A new study unravels the long-held mystery of climate change in Antarctica

Anna Ruth Halberstadt is conducting field research in the dry valleys of McMurdo in Antarctica. Credit: Anna Ruth Halberstadt

The discrepancy between terrestrial and marine data has been resolved; shows that ice sheets are vulnerable to small fluctuations in CO2.

A new study led by the University of Massachusetts Amherst finally eliminates the long-standing inconsistency of geological data that contradicted studies of marine ice cover behavior with those that reconstructed past conditions on land. A study published recently in the Journal Geologyand funded by the National Science Foundation and the National Council for Environmental Research, adds weight to the evidence that the Antarctic ice sheet is sensitive to small changes in CO2 levels and that in the past much of the ice sheet could disappear below CO2 levels similar today.

Scientists studying the history of the Antarctic Ice Shield have been debated for decades, revolving around the inconsistency of marine data from the Ross Sea and data collected in the dry McMurd Valleys, the ice-cold mountainous coastal region to the Ross Sea. In one corner are marine records from the seabed showing that the Antarctic ice sheet has repeatedly shrunk to a size smaller than it has today over the past 10 million years, and that the ice-covered Dew Sea has periodically been an open ocean. This suggests that the Antarctic ice sheet is sensitive to relatively small fluctuations in CO2 and temperature and retreats in past warm periods.

Halberstadt Analyzing Marine Sediment Cors

Halberstadt analyzes the nuclei of marine sediments. Credit: UMass Amherst

In another corner are terrestrial studies of ancient and well-preserved landforms in the dry McMurd Valleys, which show that cold desert conditions on land persisted for the same ten-millionth period of time, leading some researchers to conclude that the Antarctic glacier is stable the shield has persisted over the past few warm periods and may therefore be less susceptible to global warming than marine data suggest.

Is the West Antarctic Glacier sensitive to global warming or not? Addressing this debate is of planetary importance, as the same parts of the Antarctic ice sheet that collapsed in the past could raise future sea levels by 10 feet or more if they collapse in our time.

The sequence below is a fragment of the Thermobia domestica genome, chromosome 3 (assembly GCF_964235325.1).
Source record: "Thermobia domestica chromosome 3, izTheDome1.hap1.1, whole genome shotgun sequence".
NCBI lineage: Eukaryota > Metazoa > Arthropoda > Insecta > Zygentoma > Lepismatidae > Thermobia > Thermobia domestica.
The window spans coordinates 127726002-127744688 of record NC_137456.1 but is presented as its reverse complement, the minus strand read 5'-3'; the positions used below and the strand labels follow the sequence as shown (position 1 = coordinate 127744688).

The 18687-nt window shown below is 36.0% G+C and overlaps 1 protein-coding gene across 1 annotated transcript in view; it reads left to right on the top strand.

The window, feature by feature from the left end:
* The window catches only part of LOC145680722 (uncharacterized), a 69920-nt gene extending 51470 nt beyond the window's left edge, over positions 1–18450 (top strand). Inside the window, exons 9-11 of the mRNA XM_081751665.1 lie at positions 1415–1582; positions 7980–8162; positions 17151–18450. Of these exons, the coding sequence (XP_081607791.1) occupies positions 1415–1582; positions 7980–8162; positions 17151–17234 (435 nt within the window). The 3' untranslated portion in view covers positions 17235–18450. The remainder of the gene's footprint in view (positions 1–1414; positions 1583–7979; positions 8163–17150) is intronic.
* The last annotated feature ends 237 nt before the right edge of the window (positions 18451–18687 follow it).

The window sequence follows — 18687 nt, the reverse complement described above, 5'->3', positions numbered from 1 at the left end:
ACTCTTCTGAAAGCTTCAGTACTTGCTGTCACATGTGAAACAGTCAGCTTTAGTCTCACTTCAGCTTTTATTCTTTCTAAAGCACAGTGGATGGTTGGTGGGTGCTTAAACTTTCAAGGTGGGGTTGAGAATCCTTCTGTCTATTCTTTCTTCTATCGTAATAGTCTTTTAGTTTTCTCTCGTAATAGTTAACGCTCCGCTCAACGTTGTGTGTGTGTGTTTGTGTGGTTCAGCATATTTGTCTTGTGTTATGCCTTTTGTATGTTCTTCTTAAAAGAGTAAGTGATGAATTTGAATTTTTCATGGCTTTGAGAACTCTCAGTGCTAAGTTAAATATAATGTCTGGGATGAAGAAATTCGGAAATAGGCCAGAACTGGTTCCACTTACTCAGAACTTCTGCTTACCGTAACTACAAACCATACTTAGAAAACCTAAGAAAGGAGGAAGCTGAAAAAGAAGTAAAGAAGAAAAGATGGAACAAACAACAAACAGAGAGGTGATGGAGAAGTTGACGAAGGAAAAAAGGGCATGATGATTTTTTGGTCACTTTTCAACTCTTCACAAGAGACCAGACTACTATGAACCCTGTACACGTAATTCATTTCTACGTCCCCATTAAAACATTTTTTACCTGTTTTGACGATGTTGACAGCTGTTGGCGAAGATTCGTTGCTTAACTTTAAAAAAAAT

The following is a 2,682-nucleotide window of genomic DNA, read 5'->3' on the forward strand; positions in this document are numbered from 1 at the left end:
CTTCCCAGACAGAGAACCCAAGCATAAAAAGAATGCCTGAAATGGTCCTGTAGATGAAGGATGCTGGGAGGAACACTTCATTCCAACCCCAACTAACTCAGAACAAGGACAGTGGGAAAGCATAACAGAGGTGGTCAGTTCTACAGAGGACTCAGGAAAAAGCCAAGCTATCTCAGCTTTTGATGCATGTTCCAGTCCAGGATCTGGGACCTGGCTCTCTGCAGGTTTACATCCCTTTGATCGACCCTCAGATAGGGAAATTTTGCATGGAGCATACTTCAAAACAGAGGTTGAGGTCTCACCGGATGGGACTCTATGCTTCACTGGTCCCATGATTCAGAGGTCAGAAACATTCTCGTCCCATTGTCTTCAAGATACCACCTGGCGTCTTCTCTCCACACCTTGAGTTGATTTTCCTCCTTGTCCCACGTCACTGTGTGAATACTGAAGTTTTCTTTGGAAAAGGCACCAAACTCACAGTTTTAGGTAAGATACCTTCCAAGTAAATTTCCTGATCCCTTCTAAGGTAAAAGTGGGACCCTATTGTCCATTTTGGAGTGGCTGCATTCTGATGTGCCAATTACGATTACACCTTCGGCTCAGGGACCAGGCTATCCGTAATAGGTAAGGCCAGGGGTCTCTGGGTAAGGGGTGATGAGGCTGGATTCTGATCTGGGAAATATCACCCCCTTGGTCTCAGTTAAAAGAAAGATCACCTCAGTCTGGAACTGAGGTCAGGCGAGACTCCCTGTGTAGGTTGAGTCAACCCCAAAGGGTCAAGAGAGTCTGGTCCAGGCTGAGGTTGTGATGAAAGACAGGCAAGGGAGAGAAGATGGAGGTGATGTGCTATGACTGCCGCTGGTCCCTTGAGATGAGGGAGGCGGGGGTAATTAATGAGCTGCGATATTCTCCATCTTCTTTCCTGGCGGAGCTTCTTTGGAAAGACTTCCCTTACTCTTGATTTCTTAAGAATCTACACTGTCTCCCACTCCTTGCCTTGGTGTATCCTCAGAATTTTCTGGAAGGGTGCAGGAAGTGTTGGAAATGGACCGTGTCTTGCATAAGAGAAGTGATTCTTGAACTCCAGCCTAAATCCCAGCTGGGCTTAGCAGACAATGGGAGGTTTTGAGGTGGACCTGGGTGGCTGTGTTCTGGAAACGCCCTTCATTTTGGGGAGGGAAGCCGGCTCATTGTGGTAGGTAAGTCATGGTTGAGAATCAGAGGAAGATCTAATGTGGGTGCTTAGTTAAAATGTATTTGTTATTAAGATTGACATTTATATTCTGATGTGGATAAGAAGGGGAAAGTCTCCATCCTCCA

Using a series of high-resolution climate models and ice cover models, Anna Ruth Halberstadt, who completed this research as part of her doctoral philosophy. in geological sciences at UMass Amherst, and her colleagues were able to show that in the dry McMurdo valleys it is quite possible the existence of temperatures below zero, even if the neighboring Rosa Sea is completely free of ice. “Now we can say,‘ Okay, now we understand why these two data sets turned out to be contradictory, ’” says Halberstadt, lead author of the article.

Halberstadt and her team conducted a series of experiments using modern models of climate and sea ice to show that the dry McMurdo Valleys could certainly remain frozen even if the ice sheet collapsed. Halberstadt says that “this work has finally brought all the geological information into line, and suggests that much of the Antarctic ice sheet may have collapsed in climatic situations similar to today’s.”

Reference: “Combination of stable subzero temperatures in the dry valleys of McMurdo, Antarctica, with Neogene dynamic oscillations of the sea glacier” Anna Ruth W. Halberstadt, Douglas E. Kovalevsky and Robert M. DeCont, February 11, 2022, Geology.
DOI: 10.1130 / G49664.1 A new study unravels the long-held mystery of climate change in Antarctica

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